Then, as if I had been transported into her world of time travel and fantasy, Butler herself appeared before my eyes, delivering an artist lecture from a stage just a few feet away. I didn’t remember seeing her on the visiting-artists list, and was floored to be in her presence. She was a light, and the stars continued to align that day. After her lecture, a few of us received a rare opportunity to hang and talk life with her. But that’s a story for another time.

“Then, as if I had been transported into her world of time travel and fantasy, Octavia E. Butler herself appeared before my eyes.”—Tuan Andrew Nguyen

It was not until recently that I realized how much Kindred had affected my thinking.

I was brought up in a household where rituals revolving around death and reincarnation saturated our understanding of the world, ideas that were mostly ridiculed in the Midwest, where I did much of my growing up. I made it a point very early on to stop telling friends about death anniversaries and things of that nature. In Kindred, I found parallels between the narrative framework that Butler had devised and my own family’s way of telling stories, which connected lives through multiple temporalities and various incarnations. Butler’s novel had strangely liberated me from linear thinking, freed me from feeling that I had to adhere to the straight timelines taught in history classes. It gave me courage to seek alternative pathways, different routes to other ways of knowing and thinking critically. It engendered in me the space to think through some of the projects I would embark on years later. I reread Kindred in 2019. It was as poignant then as it was in 1996.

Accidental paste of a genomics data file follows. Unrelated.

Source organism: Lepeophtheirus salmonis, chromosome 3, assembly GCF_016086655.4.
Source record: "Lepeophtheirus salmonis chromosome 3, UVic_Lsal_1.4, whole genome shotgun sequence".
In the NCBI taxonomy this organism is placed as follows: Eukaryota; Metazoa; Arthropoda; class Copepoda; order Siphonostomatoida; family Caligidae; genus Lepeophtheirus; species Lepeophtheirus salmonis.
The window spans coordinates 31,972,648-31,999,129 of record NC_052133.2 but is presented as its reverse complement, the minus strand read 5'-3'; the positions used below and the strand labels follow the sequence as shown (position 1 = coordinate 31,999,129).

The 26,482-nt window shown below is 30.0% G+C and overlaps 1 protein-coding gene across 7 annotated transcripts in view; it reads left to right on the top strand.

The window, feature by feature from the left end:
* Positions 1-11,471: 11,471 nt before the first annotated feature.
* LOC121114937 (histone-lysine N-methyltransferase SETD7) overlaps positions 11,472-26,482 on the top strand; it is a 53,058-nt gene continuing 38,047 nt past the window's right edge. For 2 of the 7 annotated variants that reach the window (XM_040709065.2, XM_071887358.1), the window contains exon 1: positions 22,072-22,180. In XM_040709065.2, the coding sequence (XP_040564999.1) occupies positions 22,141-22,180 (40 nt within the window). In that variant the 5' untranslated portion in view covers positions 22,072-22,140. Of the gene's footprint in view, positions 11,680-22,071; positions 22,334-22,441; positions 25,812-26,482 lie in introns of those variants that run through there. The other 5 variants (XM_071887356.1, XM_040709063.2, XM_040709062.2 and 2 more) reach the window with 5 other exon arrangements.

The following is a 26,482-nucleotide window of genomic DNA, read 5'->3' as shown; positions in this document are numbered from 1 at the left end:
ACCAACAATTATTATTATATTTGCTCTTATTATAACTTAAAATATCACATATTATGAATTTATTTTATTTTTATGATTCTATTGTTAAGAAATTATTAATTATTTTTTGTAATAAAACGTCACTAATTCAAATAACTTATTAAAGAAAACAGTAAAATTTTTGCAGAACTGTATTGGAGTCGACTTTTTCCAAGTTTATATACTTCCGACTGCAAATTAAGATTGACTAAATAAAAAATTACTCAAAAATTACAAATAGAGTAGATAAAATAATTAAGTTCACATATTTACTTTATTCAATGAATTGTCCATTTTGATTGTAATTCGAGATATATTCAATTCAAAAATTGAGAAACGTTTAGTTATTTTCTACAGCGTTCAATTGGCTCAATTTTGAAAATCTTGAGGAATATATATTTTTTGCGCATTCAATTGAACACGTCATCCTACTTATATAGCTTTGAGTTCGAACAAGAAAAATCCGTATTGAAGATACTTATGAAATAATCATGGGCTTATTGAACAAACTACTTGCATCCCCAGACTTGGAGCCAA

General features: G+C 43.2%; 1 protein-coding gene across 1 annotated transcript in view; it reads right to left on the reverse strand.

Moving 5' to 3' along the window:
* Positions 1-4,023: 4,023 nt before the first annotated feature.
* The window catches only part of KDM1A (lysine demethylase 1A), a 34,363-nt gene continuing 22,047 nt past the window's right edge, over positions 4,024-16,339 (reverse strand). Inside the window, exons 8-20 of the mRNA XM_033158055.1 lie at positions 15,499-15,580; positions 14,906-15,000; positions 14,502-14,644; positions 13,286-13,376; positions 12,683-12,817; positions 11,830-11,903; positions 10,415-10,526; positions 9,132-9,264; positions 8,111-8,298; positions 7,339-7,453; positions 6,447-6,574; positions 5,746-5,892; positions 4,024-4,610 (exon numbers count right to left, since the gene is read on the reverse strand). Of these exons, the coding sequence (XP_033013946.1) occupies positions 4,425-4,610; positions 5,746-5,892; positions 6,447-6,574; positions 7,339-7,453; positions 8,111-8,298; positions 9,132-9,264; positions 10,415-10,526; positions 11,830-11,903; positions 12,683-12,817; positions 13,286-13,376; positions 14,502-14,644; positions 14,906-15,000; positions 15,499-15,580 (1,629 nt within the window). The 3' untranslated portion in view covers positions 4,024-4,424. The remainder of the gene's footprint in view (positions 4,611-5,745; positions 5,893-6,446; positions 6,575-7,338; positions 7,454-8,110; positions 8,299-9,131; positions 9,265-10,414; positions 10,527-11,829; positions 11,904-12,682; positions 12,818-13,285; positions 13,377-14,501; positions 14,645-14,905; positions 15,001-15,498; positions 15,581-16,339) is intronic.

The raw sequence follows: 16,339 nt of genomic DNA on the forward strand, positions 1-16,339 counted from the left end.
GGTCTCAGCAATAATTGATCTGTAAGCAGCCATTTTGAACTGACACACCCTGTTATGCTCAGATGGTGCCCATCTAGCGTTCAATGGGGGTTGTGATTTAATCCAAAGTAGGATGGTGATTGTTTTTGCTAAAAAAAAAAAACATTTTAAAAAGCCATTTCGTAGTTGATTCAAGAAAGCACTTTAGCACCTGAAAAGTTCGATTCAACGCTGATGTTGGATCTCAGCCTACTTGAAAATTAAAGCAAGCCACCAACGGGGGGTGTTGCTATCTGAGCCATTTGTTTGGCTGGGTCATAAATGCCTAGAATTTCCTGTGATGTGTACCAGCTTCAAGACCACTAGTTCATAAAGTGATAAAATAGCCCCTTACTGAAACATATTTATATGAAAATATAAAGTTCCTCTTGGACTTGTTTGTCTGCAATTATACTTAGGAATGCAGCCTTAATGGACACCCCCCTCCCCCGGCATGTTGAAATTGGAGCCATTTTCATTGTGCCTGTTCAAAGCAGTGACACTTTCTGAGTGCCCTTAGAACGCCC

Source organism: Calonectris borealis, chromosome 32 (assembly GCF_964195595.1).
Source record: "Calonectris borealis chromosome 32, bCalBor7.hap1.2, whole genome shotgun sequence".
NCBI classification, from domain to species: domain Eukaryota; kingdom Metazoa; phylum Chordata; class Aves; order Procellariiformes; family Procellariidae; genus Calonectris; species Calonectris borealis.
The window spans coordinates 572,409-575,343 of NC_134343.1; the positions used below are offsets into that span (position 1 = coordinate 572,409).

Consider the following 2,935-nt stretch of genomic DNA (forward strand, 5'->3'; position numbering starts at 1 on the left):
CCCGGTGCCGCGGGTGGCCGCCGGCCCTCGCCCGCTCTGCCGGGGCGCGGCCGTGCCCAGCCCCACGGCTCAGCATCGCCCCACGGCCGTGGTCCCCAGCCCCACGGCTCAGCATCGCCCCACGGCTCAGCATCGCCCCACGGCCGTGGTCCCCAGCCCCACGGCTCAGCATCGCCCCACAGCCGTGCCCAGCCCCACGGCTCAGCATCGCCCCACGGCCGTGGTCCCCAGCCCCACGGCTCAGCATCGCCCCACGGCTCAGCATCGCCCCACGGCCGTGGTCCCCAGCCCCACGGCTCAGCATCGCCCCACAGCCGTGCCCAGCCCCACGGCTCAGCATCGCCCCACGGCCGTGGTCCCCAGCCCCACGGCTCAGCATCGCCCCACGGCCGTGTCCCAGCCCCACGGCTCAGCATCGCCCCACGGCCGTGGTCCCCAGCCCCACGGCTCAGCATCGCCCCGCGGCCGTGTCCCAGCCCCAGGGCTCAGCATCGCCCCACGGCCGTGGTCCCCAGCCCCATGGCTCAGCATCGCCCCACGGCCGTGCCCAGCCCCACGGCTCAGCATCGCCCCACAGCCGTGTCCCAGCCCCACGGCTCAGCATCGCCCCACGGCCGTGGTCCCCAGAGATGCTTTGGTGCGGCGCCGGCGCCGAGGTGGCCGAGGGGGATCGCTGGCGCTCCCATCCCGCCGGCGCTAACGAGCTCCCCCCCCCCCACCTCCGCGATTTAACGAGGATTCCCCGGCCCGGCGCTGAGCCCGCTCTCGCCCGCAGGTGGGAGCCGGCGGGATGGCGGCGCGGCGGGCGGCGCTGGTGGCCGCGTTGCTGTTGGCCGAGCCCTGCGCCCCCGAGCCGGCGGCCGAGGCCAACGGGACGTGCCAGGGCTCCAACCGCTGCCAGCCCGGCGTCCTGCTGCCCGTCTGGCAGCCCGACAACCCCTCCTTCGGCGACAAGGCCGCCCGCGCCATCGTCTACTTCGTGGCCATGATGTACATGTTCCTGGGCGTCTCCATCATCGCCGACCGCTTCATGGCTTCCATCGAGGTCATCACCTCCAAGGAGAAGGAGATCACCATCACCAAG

Tuan Andrew Nguyen is an artist based in Hồ Chí Minh City, Việtnam.